It begins with actively listening to patients, with a thorough diagnosis, including the patients’ physical and emotional health, their needs and expectations, and their lifestyle. Furthermore, the patient consultation appointment is not focused on selling care; it is about enhancing patient literacy. The design phase involves using 3D simulations to better understand the best and most creative ways to address the patient’s needs. This is followed by the planning phase, which incorporates all the processes and activities that will enable the care team to provide the most rewarding care experience for the patient in an effective and efficient way.

Also, a 3D virtual simulation is created for patients to illustrate the treatment objectives, educate them about potential risks and constraints, and help them monitor their own treatment progress. The same simulation is used for communication with referring dentists and other specialists.

To ensure that treatment remains efficient, we rely on protocols and checklists at every visit. By following these systems, chairside team members are encouraged to act as nurse practitioners rather than passive “assistants.” On numerous occasions, their attention to detail has identified problems or potential issues with patient care that were missed by the doctors.

Our goal is to have alignment completed within the first 4 months. At that time, a full set of records is obtained to perform a progress review. Any potential constraints or existing problems are successfully addressed before they are able to jeopardize treatment success.

We measure ourselves with patient surveys; we encourage patients to write to us and communicate with us. So, whether in the physical world or the virtual world, we are always in touch with them. There is no doubt that all of these things take time. But as modern orthodontic professionals, we realize that our work extends beyond the boundaries of the physical practice. Whether we are communicating with patients via webinars or treatment planning from a remote location, the physical and virtual worlds of orthodontics are playing equally important roles. They challenge the “traditional” private practice model, but we are compelled to do what is right for the patient.

What has been your biggest challenge?

Balancing family and work life. With four children involved in sports, music, and art, as well as other community activities, it has been challenging to give as much attention to all aspects of my life as I would like. My wife is a saint!

What would you have become if you had not become an orthodontist?

My career would have almost certainly been in music. When I was 17, I had the opportunity to study church music in Berlin, Germany. But the thought of moving to Europe at such a young age and giving up my passion for the sciences entirely, ultimately convinced me to pursue the direction I did.


Dr. Bharwani performs a 4-month progress review on an iPad, with two adult female patients.


The Oasis Team, with Drs. Mark Knoefel and Dolly Bharwani (back row, center, left to right)

What is the future of orthodontics and dentistry?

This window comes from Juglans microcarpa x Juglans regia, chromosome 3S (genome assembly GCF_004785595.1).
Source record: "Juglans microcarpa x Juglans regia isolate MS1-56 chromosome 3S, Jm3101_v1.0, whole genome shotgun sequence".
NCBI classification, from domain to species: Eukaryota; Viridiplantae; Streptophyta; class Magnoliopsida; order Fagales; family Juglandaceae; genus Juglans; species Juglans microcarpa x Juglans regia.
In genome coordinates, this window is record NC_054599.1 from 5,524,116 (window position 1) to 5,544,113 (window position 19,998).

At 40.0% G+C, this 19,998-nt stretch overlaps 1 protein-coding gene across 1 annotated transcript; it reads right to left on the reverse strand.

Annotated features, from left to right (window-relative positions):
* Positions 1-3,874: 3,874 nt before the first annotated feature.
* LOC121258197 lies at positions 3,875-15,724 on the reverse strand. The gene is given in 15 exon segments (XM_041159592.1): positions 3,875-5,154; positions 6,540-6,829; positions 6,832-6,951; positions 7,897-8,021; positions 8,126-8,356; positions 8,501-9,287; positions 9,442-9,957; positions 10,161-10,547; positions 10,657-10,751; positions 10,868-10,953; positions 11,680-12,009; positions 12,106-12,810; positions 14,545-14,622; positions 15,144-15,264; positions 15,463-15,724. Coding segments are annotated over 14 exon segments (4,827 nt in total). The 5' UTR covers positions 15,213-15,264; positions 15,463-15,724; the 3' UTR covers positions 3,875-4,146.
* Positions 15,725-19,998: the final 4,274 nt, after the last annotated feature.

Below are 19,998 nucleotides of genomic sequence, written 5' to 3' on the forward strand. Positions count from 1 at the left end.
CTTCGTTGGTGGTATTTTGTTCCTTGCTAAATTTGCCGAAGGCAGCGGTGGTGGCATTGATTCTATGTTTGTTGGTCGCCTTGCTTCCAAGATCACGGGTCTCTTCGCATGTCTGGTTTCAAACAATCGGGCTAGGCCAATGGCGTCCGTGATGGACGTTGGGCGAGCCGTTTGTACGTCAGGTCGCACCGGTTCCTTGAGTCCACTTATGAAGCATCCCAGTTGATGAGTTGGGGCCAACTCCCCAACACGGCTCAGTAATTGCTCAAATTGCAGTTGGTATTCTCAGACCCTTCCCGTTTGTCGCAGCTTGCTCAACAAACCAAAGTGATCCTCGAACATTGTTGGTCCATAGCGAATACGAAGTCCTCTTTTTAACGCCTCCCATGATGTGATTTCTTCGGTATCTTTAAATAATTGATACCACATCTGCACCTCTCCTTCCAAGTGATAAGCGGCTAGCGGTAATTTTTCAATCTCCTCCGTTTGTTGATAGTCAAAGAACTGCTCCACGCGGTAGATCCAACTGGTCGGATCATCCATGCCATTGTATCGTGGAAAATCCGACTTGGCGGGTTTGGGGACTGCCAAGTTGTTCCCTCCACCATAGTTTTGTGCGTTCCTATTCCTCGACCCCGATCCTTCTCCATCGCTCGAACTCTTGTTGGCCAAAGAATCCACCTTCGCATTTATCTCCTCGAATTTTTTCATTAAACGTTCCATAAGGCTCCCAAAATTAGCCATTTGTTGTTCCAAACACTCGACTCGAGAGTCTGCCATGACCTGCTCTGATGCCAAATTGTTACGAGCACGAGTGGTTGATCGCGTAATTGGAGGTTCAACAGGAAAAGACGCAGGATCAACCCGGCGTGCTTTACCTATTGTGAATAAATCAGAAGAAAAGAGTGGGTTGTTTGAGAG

We are at a crucial juncture in dentistry, in general, and in orthodontics, in particular. There exists a push-pull phenomenon in society between the patient as a consumer and the patient as a recipient of healthcare. Treatment will need to become more affordable, without sacrificing quality care. As a profession, and as a specialty, we can only succeed if patient care remains our priority. We will always need technology, and our staff will need to remain highly skilled. We will need to be more vigilant in how we assess technology, however. It must be a partner in providing care, but it can never replace us and must never be perceived as such. Investment in patient education, empathy, and communication must always supersede even the most sophisticated technology.

If we are ever to sell anything, it is our skill set around diagnosis and planning care. The role of the therapeutic orthodontist will be increasingly challenged, since certain skill sets, such as wire bending, will likely become redundant in the future. The role of the virtual practice will become increasingly important, as more treatment decisions will be transferred from the chairside (where doctors tend to be attention-deficient) to the computer (where records can be analyzed thoroughly). If we are not agile and resilient, the future of orthodontics as a specialty itself will be at stake. Collaborative relationships between dental specialists in multi-doctor centers will become increasingly common, with the patient as the hub.


Staff member leading one of the monthly in-practice training sessions


Dr. Knoefel treatment planning in his home office

What are your top tips for main-taining a successful practice?

One word: investment. Investing in planning, in patient care, and in the community. Quality care implies:

  1. Treatment when and where it is needed
  2. Personalized care
  3. Immediate response to a patient’s needs
  4. Patient safety

One’s goal should never be a satisfied patient; it should be a loyal patient.
The new patient consult is not a selling episode. It is an opportunity to actively listen and participate with patients in defining their care needs. The word “doctor” comes from the Latin “docere,” “to teach.” As such, it is our duty to educate our patients — not to act as “providers” for our “customers.”

What advice would you give to budding orthodontists?

Devote your energies to anticipating your patients’ needs. Success is a journey, not an outcome.

What are your hobbies, and what do you do in your spare time?

Traveling with my wife and children is my favorite pastime. It not only is an opportunity to recharge, but also enhances our sensibility to different cultures and ethnicities. In my spare time, I am heavily involved in my children’s sporting and community activities, including coaching soccer for the last 3 years. I am looking forward to the day that I will be able to spend more time playing music again.